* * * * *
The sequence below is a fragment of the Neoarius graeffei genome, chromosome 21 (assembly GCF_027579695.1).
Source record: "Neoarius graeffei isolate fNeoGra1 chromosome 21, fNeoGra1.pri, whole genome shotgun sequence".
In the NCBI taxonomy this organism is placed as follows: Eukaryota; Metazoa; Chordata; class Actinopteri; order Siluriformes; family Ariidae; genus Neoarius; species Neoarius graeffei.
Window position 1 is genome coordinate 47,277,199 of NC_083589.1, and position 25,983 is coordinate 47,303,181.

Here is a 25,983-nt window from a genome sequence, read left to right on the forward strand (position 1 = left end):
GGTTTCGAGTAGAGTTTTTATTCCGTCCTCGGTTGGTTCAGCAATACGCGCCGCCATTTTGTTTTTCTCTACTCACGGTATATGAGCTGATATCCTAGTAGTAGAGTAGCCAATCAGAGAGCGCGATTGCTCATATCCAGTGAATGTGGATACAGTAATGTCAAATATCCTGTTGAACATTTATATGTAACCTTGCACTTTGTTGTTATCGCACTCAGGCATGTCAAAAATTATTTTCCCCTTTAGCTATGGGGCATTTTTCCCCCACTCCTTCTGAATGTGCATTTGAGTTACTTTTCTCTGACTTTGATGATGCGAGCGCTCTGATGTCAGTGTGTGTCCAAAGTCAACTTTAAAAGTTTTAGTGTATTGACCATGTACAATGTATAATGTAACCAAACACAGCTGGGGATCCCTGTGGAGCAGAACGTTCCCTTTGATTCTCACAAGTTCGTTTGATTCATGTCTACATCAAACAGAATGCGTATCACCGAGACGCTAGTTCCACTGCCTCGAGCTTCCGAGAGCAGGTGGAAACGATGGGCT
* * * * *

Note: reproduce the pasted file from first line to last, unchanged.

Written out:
The sequence below is a fragment of the Neoarius graeffei genome, chromosome 21 (assembly GCF_027579695.1).
Source record: "Neoarius graeffei isolate fNeoGra1 chromosome 21, fNeoGra1.pri, whole genome shotgun sequence".
In the NCBI taxonomy this organism is placed as follows: Eukaryota; Metazoa; Chordata; class Actinopteri; order Siluriformes; family Ariidae; genus Neoarius; species Neoarius graeffei.
Window position 1 is genome coordinate 47,277,199 of NC_083589.1, and position 25,983 is coordinate 47,303,181.

Here is a 25,983-nt window from a genome sequence, read left to right on the forward strand (position 1 = left end):
GGTTTCGAGTAGAGTTTTTATTCCGTCCTCGGTTGGTTCAGCAATACGCGCCGCCATTTTGTTTTTCTCTACTCACGGTATATGAGCTGATATCCTAGTAGTAGAGTAGCCAATCAGAGAGCGCGATTGCTCATATCCAGTGAATGTGGATACAGTAATGTCAAATATCCTGTTGAACATTTATATGTAACCTTGCACTTTGTTGTTATCGCACTCAGGCATGTCAAAAATTATTTTCCCCTTTAGCTATGGGGCATTTTTCCCCCACTCCTTCTGAATGTGCATTTGAGTTACTTTTCTCTGACTTTGATGATGCGAGCGCTCTGATGTCAGTGTGTGTCCAAAGTCAACTTTAAAAGTTTTAGTGTATTGACCATGTACAATGTATAATGTAACCAAACACAGCTGGGGATCCCTGTGGAGCAGAACGTTCCCTTTGATTCTCACAAGTTCGTTTGATTCATGTCTACATCAAACAGAATGCGTATCACCGAGACGCTAGTTCCACTGCCTCGAGCTTCCGAGAGCAGGTGGAAACGATGGGCT